The Recommendations are not legally binding, but provide a brief exploration of the EDPB’s assessment of the legal bases available to the online retailer. The EDPB concludes that, in its view, the only appropriate legal basis for such processing is consent under Article 6(1)(a) of the General Data Protection Regulation 2016/679. Continue Reading

El Salvador Christens Bitcoin as Legal Tender

Posted in Blockchain, Cryptoassets

A sovereign nation’s decision to adopt Bitcoin as legal tender raises interesting questions — and legal ramifications.

By Elena Romanova, Larry Safran, Yvette D. Valdez, Eric S. Volkman, Stephen P. Wink, Adam Bruce Fovent, and Deric Behar

On June 8, 2021, El Salvador’s Legislative Assembly voted to establish Bitcoin as unrestricted legal tender, making El Salvador the first sovereign nation to formally adopt the cryptocurrency. Bitcoin will assume the status as legal tender alongside the US dollar, not as a replacement for it. The US dollar has been the sole legal tender of El Salvador since December 2000, and will remain the country’s reference currency for accounting purposes.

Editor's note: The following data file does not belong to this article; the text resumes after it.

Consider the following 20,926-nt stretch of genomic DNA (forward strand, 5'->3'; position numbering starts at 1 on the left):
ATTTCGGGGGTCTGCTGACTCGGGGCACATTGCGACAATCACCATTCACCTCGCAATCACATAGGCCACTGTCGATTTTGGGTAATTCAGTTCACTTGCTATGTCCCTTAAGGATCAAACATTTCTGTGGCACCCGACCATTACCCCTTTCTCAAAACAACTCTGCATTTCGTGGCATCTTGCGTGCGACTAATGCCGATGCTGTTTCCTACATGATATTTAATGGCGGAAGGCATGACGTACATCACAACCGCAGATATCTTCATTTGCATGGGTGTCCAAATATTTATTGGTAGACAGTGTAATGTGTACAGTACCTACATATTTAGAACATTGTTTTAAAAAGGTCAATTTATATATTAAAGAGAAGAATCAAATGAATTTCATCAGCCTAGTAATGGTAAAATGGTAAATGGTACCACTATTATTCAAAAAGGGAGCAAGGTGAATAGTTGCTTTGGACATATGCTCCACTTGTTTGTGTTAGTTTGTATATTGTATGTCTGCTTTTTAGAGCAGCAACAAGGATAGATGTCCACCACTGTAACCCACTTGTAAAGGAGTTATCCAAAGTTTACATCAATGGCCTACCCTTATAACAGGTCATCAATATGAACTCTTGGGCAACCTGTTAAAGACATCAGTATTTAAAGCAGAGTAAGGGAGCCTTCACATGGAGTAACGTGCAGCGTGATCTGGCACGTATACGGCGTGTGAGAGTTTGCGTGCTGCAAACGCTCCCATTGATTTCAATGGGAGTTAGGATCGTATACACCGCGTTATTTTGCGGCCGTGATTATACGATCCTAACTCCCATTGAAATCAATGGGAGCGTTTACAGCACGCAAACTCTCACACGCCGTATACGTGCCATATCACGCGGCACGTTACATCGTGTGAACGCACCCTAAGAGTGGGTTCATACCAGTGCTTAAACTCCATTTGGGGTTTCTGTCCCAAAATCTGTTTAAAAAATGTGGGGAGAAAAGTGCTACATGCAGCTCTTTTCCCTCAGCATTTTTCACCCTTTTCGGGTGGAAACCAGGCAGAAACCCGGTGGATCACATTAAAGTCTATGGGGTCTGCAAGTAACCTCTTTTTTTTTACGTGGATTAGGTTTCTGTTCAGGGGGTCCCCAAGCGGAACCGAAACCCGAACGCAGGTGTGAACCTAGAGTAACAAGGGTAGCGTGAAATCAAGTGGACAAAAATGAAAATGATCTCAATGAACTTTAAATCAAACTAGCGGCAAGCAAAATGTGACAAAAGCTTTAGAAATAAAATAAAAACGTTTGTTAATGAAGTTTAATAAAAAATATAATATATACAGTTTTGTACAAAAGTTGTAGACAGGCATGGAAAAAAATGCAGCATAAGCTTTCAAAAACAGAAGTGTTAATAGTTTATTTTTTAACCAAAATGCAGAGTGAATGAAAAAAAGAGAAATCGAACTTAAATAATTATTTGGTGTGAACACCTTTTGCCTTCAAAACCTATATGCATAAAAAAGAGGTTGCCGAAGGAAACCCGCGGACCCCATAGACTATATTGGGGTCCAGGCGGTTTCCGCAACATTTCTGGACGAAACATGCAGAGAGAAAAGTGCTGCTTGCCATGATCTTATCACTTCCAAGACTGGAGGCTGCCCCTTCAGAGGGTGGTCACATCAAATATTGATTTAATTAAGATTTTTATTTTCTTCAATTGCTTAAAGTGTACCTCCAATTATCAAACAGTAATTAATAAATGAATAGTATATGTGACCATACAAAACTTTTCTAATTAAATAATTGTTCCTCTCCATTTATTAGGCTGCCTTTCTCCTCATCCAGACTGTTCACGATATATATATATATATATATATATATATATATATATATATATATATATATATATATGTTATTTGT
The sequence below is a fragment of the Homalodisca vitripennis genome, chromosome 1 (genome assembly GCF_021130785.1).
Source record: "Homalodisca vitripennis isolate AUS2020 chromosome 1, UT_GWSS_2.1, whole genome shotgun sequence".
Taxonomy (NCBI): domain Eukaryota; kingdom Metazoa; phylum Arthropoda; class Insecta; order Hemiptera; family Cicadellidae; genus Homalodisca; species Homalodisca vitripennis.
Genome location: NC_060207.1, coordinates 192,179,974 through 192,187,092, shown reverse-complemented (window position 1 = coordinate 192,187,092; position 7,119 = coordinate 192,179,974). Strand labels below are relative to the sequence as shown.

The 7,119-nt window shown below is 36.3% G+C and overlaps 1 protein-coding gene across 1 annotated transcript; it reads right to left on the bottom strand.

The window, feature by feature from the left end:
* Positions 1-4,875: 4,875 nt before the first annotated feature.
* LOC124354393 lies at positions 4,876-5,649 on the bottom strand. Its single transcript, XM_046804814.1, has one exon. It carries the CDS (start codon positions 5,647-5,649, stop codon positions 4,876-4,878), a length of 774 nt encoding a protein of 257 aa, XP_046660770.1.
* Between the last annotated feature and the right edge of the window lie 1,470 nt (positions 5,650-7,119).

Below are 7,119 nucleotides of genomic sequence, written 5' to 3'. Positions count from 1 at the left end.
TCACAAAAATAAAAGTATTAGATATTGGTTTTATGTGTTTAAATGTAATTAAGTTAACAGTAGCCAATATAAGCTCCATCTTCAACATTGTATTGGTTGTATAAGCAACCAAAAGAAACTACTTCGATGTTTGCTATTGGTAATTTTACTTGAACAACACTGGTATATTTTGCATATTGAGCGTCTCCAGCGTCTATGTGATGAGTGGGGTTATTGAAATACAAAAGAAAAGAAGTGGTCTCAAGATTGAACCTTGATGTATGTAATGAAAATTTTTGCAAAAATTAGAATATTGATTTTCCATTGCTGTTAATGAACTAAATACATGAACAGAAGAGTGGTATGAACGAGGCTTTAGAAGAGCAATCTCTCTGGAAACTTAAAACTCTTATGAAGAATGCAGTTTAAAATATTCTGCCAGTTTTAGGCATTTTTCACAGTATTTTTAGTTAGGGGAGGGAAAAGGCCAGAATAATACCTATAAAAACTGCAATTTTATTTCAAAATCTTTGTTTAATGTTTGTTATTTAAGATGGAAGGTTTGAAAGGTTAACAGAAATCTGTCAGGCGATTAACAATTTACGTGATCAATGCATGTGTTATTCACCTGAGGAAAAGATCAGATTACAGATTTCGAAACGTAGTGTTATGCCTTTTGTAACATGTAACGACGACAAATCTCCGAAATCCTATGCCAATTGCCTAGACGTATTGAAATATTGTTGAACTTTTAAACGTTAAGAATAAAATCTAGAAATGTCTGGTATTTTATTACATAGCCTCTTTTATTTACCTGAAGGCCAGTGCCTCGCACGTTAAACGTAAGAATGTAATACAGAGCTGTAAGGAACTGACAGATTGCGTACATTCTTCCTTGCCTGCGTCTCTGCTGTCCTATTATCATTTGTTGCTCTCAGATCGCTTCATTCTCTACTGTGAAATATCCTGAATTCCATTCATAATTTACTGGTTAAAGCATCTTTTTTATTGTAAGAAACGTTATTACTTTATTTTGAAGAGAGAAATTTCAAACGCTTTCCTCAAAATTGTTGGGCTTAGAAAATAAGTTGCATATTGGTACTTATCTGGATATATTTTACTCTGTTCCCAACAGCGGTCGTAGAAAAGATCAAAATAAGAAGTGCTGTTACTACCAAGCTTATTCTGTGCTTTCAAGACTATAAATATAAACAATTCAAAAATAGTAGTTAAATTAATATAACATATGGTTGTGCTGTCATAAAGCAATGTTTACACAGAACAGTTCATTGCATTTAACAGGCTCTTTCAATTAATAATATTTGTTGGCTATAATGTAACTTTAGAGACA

The Bitcoin law, which will come into effect 90 days from its publication in the Official Gazette, holds that the state is obligated to promote financial inclusion and well-being for its citizenry. To that end, the state will promote the necessary training and infrastructure to its citizens to be able to transact in the new legal tender. Continue Reading

Taskforce Proposes New Approach to Financial Regulation in the UK

Posted in Investing in Fintech, Open Finance, Payments

A report from the Taskforce on Innovation, Growth and Regulatory Reform provides recommendations for how the UK can “re-imagine” its approach to regulation post-Brexit.

By Rob Moulton, Stuart Davis, and Charlotte Collins

On 16 June 2021, the Taskforce on Innovation, Growth and Regulatory Reform (the Taskforce) published a report (the Report) providing recommendations for how the UK could “refresh” its approach to regulation post-Brexit. The UK government convened the Taskforce in February with the directive to “re-imagine, quickly and creatively, the UK’s approach to regulation”.

The Report, which covers a broad range of sectors, includes notable recommendations in relation to financial services regulation. While it does not suggest a “bonfire of regulations”, the Report does convey a desire to move away from the European style of technical and prescriptive rule-making. The focus is very much on creating a flexible and adaptive regulatory system in the UK to encourage innovation and growth. The Report also hints at some specific areas of onshored EU legislation that the government may target for change in the near term. Continue Reading

Hong Kong Confirms New Regulatory Licensing Regime for Virtual Asset Exchanges

Posted in Cryptoassets

The Hong Kong government has issued its widely anticipated consultation conclusions on a new framework to regulate virtual asset exchanges.